Cycles, Trends and Forecasts editor Phil Anderson wrote to his subscribers about this recently:
‘Investment rule number one in markets is ‘Don’t fight the Fed’. If the Fed is in expansion mode (printing money, easing rates, etc.) then trying to ‘short’ markets is the wrong side of the trade.
‘Likewise for China.
‘You are making a mistake if you are basing your investment decisions on the fear of a total Chinese economic collapse.
‘The Chinese cadres at the top simply will not allow it.
‘And they will be able to get away with it, too. Because, presently, China does genuinely have a lot of economic weaponry at its disposal to ward off a severe slowdown, if one were to develop.
‘China can easily lower interest rates, lower the deposit required to purchase a house, print money, or use its foreign currency reserves accumulated over many years of trading with the rest of the world.
‘Aside from anything else, it’s still one cycle too early in my view.’
The only caveat to this is that at some point they will run out of ammo. But that could be years down the track. As Phil says, it’s ‘still one cycle too early’. To see what Phil means and learn more about his cycle theory, click here.
While you shouldn’t let fear of a China collapse cloud your investment judgement, you shouldn’t blindly expect it to deliver you a windfall either.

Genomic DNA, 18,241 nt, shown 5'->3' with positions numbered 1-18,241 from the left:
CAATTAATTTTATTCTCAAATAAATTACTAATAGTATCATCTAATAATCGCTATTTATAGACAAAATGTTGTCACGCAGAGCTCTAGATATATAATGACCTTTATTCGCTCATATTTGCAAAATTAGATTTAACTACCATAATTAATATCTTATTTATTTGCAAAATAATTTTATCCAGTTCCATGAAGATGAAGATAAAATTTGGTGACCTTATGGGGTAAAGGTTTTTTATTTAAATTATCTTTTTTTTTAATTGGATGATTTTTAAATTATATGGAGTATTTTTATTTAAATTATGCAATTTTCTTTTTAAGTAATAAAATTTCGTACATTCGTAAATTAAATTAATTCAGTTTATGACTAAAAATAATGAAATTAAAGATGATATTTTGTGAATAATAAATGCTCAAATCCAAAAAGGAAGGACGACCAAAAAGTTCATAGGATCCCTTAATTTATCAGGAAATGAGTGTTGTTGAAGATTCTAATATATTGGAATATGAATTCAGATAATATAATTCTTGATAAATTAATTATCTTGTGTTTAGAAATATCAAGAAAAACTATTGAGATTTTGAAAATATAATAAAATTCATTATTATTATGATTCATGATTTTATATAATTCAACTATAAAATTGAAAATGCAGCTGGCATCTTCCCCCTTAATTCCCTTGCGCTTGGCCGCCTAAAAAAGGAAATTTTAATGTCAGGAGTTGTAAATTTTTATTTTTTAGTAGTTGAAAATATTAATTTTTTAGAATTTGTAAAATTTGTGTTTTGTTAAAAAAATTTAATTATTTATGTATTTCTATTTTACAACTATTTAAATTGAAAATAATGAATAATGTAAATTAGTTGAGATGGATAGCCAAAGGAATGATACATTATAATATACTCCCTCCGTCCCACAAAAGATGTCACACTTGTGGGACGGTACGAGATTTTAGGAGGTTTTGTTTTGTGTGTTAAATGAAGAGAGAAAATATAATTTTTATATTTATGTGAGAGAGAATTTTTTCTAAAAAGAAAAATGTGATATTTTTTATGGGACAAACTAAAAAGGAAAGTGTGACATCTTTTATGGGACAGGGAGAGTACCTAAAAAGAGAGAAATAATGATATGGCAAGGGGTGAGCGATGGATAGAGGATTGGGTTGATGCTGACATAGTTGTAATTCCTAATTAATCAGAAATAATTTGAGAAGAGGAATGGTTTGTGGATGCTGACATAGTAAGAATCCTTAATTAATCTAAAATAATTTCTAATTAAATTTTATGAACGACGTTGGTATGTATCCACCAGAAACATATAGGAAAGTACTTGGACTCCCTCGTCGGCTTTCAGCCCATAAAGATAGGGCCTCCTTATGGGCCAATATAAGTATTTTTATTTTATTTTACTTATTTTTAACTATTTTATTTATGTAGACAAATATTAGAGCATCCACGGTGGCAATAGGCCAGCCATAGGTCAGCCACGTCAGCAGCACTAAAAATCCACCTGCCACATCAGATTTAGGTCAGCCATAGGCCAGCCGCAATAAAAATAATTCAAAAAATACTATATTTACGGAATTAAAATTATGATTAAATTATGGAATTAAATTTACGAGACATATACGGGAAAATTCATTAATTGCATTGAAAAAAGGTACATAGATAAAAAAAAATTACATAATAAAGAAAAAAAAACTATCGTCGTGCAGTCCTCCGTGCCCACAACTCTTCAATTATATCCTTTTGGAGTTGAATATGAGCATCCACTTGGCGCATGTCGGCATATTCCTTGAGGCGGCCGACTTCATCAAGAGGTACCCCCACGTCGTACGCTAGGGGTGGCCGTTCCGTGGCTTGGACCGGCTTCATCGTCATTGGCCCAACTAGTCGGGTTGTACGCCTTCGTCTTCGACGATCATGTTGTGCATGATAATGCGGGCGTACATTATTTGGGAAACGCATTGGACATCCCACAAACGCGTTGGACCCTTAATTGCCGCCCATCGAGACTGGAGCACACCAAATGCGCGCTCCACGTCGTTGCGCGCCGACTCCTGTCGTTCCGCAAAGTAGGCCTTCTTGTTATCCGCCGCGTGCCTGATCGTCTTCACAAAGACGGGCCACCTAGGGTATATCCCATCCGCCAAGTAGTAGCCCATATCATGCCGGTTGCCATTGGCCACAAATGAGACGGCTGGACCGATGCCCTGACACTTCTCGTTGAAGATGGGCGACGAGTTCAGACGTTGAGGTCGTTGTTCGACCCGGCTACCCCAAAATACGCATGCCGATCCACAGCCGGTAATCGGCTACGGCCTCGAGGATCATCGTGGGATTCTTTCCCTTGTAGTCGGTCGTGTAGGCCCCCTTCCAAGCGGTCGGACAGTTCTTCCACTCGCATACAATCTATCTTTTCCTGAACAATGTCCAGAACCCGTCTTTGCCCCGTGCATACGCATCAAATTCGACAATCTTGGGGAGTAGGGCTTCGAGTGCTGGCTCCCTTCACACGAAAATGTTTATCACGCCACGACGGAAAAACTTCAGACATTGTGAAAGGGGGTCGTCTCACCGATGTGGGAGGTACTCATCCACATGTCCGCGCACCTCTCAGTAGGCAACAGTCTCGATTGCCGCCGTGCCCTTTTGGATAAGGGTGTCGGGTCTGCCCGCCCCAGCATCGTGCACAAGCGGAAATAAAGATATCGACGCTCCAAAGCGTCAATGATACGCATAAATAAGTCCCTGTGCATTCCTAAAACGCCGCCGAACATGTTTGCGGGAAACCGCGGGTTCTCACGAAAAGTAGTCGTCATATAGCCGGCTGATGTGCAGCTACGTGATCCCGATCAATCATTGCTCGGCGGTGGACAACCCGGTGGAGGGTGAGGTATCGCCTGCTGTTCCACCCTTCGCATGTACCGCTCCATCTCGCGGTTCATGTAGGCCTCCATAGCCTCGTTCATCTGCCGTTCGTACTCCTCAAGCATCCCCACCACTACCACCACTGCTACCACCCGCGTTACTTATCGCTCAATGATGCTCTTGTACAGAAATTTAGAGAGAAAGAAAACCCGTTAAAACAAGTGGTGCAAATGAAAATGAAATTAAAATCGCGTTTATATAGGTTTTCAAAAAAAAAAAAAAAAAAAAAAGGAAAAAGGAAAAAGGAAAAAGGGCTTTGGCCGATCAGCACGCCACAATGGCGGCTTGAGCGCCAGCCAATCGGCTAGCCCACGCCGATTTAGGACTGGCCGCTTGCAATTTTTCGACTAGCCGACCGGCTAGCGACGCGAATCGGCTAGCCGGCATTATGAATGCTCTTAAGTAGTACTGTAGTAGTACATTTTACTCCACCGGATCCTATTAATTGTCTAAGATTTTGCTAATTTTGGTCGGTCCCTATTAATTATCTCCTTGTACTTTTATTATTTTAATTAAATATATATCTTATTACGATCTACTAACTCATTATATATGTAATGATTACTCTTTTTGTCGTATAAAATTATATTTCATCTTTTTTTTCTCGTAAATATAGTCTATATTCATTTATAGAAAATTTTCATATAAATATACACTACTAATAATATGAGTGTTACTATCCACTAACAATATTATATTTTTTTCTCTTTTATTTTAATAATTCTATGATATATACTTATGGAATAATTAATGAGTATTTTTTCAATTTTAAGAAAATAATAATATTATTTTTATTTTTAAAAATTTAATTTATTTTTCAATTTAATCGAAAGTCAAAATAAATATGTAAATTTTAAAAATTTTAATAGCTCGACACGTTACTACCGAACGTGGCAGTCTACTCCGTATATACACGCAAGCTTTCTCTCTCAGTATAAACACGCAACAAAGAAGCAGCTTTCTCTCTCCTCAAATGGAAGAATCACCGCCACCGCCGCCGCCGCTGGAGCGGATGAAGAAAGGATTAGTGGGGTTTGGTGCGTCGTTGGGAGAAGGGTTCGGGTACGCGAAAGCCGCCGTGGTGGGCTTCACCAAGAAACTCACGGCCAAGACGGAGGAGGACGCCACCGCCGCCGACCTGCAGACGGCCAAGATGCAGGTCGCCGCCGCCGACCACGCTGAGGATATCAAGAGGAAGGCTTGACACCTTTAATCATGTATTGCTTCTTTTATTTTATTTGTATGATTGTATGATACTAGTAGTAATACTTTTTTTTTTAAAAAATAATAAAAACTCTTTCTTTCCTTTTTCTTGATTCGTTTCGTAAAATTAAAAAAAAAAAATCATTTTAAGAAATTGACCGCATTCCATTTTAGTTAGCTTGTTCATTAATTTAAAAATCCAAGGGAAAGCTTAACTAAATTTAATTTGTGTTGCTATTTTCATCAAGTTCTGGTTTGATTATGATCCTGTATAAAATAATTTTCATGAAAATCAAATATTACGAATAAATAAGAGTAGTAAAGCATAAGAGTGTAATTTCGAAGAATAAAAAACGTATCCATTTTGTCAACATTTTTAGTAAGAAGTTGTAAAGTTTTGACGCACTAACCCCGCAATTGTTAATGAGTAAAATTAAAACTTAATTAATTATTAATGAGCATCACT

Ever since commodity price boom collapsed, the China theme has progressed to the benefits of companies selling into China’s rising middle class.
Health vitamins company Blackmores [ASX:BKL] has been a prime beneficiary of this theme. As you can see in the chart below, the China tailwind pushed the share price from below $30 two years ago to a peak of $220.
But this week the Blackmores share price came under pressure. It plunged from over $200 to below $150 at one point. The market is concerned about sales into China due to a review of Chinese e-commerce laws.
These fears may or may not prove to be unfounded. But the issue for investors is that BKL is now an expensive stock. It has a China premium built into it, and any concerns about China will savage the share price.
After generating $2.71 per share in 2015, consensus analyst forecasts suggest BKL will earn $7.88 per share in financial year 2018. That’s a 200% increase in earnings per share over three years!
While that’s achievable if China continues to deliver, BKL is already trading at over 20 times expected 2018 earnings. And it’s not a small company…its market capitalisation is already $2.8 billion.
What’s worse, the chart tells you that momentum has started to falter.
The China ride is over.
The investment lesson here is that whenever you start to see the media sing the praises of a company, you know that everyone already knows about it. And when everyone knows about it, all the good news is in the price.
There’s no point buying at that stage. You simply increase your odds of losing money on the trade. And you can lose it quickly and easily.